After all, our government has gone to great lengths to officially analogize what should be termed “forced assimilation” to the dominant culture by the IRS with actual genocide. Genocide denial can be a form of hate speech. Indeed, it was for this reason that Germany made it a crime to deny the Holocaust. Is it a stretch to imagine that the government might consider it a positive duty to criminalize — or at least disallow — any further alleged “disinformation,” “denialism” and “insidious narrative[s],” as well as punishing any publication that enables their distribution?

But here’s the thing: Germany not only perpetrated a most unspeakable genocide, it’s thanks to Germans’ penchant for efficiency and thoroughness the evil-doers recorded their crimes in meticulous detail, so that the word “denialism” lives up to its actual meaning: a refusal to acknowledge irrefutable evidence.

The incriminating, but frequently unsupported narratives swirling around the alleged discoveries in Kamloops and elsewhere therefore place the rational observer in a radically different situation from those seeking information about the Holocaust. it is therefore not denialism, or anything close to denialism, to respond to so-far unsupported claims of historical crimes with a request for evidence of the crimes.

In fact, from an academic perspective, it is intellectually frivolous of Mr. Miller to brush aside the need for evidence. Worse, actually, since he represents our federal government. The researchers and journalists who are courteously soliciting evidence for serious allegations are being attacked by Miller with such overt hostility that his accusation of denialism may be construed as a quasi-official form of incitement to actual hatred of those targeted.

There isn’t a single accredited academic in Canada with a specialty in indigenous affairs, and in particular the history of the Indian residential schools, who is unaware of or unwilling to report the known deficits and abuses of the IRS. Examining unverified claims does not translate into an effort to “deny the experience of indigenous children” any more than the expectation of a fair trial for a man accused of rape is a denial of sexual violence as a social problem.

Facts matter. Names attached to facts matter. Details matter. Because lurid, inflammatory accusations fly thick and fast on this emotive issue. For example, as Giesbrecht and Flanagan note in their response to Miller, one chief “accuse[d] priests of throwing babies into incinerators, tossing the dead bodies of children into lakes and rivers, and even calling out over the school’s public address system the names of children whom a priest wanted to sexually assault.” There have been stories of “priests throwing babies in furnaces,” “six-year-olds forced to dig graves,” and “children thrown in pits and rivers.” These are blood libels of the Catholic Church. Yet Mr. Miller thinks it is “disgusting” to interrogate the veracity of such outrageous and unsupported claims.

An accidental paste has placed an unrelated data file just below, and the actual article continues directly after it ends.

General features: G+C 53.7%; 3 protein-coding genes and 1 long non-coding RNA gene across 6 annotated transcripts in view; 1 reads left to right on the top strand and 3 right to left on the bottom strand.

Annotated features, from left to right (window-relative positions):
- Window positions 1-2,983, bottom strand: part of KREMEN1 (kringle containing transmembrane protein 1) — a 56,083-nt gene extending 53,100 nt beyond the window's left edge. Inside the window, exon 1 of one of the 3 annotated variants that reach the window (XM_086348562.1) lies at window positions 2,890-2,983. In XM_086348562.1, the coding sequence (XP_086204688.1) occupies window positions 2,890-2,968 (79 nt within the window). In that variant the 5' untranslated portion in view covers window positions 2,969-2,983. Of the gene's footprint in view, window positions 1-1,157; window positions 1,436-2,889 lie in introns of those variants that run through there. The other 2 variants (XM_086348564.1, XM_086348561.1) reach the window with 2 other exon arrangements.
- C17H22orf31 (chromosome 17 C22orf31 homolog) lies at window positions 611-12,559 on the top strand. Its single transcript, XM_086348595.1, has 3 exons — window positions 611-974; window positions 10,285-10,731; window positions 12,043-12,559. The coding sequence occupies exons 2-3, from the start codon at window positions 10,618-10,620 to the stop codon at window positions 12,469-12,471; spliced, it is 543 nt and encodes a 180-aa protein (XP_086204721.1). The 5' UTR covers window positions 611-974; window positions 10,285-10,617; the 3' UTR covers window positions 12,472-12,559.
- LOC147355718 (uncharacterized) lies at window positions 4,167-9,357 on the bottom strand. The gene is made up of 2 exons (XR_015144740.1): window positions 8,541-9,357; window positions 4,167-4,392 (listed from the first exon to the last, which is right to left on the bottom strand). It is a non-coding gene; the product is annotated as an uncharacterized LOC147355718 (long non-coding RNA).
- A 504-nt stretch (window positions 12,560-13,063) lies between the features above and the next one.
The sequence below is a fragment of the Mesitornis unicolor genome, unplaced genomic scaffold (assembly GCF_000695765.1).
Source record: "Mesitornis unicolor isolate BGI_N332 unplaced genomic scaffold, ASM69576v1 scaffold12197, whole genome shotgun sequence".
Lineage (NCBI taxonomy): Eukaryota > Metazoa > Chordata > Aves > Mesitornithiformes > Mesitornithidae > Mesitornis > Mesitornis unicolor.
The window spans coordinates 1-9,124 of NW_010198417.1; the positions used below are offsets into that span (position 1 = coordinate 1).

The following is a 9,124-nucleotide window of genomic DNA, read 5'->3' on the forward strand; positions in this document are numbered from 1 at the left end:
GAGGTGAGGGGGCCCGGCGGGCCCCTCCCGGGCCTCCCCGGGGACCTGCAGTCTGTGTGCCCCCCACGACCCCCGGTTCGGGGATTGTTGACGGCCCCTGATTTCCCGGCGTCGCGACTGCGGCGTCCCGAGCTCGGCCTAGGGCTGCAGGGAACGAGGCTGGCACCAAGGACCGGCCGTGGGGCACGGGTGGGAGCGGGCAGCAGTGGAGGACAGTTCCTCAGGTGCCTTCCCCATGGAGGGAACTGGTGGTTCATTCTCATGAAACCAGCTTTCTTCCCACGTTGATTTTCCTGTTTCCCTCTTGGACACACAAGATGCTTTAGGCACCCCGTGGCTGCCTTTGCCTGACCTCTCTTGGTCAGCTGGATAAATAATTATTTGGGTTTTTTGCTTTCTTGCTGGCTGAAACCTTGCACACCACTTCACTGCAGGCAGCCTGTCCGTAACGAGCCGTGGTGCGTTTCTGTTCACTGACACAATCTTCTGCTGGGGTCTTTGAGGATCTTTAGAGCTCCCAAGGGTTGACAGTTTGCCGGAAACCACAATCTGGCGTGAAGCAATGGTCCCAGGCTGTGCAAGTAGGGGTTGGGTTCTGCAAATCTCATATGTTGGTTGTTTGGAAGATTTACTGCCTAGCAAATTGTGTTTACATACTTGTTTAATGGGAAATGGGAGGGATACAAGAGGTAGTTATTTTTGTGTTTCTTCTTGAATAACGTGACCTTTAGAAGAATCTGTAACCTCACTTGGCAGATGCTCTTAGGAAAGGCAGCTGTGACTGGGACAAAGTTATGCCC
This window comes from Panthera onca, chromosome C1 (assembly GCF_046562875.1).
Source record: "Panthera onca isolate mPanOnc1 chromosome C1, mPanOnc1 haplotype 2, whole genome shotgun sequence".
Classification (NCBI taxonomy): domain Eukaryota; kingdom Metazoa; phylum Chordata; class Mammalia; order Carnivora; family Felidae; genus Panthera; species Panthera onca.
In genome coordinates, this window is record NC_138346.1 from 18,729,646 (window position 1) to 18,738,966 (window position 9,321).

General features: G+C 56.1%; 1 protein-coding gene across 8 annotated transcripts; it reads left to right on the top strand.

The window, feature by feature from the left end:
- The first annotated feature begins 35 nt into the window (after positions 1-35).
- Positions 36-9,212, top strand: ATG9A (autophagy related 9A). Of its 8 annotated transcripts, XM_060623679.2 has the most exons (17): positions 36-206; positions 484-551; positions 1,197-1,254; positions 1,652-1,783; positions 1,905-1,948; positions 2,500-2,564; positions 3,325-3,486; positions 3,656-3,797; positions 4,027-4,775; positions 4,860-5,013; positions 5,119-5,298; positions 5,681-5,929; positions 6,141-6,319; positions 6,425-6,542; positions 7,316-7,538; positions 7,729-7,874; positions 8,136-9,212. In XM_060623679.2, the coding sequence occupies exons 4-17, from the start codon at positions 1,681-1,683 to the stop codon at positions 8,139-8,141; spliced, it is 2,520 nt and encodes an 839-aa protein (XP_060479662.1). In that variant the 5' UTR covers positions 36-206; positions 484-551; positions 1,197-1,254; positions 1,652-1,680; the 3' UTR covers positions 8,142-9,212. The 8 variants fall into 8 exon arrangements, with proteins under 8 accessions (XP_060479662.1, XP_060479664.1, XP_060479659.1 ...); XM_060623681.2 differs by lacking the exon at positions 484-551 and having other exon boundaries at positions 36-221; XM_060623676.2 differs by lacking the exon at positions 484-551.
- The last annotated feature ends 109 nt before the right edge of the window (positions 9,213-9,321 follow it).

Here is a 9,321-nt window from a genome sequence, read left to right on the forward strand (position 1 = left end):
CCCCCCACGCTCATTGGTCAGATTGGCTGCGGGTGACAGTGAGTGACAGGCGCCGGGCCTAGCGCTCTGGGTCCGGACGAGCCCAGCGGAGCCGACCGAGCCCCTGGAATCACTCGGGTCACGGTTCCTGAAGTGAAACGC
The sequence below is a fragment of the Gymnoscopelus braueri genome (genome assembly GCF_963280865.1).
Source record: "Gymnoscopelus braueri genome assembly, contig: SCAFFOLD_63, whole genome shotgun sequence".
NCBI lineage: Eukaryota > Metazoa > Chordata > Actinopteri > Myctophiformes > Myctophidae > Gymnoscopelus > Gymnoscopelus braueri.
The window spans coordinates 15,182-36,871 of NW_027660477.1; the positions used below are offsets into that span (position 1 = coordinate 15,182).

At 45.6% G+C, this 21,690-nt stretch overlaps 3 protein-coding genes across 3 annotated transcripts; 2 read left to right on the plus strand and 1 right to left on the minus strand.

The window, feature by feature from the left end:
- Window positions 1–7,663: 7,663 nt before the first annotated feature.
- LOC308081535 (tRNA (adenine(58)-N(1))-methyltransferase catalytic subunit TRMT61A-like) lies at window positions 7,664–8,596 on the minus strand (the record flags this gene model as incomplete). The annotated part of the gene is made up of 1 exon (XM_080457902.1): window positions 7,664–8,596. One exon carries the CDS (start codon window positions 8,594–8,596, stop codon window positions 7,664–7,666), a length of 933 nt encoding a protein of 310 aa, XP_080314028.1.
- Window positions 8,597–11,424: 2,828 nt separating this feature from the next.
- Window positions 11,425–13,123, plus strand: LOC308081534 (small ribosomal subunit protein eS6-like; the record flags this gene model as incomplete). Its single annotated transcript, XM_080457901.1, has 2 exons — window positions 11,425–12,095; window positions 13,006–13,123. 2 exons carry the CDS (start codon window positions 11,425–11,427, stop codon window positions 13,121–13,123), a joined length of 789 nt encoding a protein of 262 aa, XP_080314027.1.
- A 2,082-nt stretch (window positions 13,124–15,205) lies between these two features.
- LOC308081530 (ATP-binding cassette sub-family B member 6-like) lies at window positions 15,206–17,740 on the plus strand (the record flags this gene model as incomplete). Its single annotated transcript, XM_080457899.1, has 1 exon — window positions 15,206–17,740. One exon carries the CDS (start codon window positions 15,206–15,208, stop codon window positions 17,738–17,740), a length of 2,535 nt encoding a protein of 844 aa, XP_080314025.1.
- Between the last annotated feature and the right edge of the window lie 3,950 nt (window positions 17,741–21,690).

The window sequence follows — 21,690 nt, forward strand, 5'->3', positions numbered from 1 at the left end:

When allegations are taken as gospel because they arise from a protected class from whom evidence is never requested, even though the allegations impute systemic criminality to entire institutions and their frontline workers, terrible consequences may flow. Only think of what happened in the weeks following the alleged discovery of graves near the Kamloops IRS last spring, accompanied by innuendoes of missing, possibly murdered children, “some as young as three” (even though the IRS did not accept children below the age of six): the burning, vandalism or desecration of 68 churches. One was a Coptic church, completely unrelated to the IRS, built by those fleeing persecution for their faith in Egypt. Yet the government’s response to these hate crimes was a virtual shrug.

Democracy-wise, Mr. Miller is playing a very dangerous game here. Shooting messengers to suppress legitimate messages, and labeling free academic inquiry a heresy will not benefit anyone, least of all reasonable indigenous stakeholders, many of whom are, I daresay, embarrassed by Miller’s frantic, tantrum-style virtue-signaling.

In his political role, Miller’s objective should be to foster reconciliation between indigenous people and other Canadians. The strategy he settled on, speech suppression, could not be more counter-productive to that end. For there can be truth without reconciliation, but there can never be reconciliation without truth.

Barbara Kay is a senior columnist for the Western Standard.


Twitter: @BarbaraRKay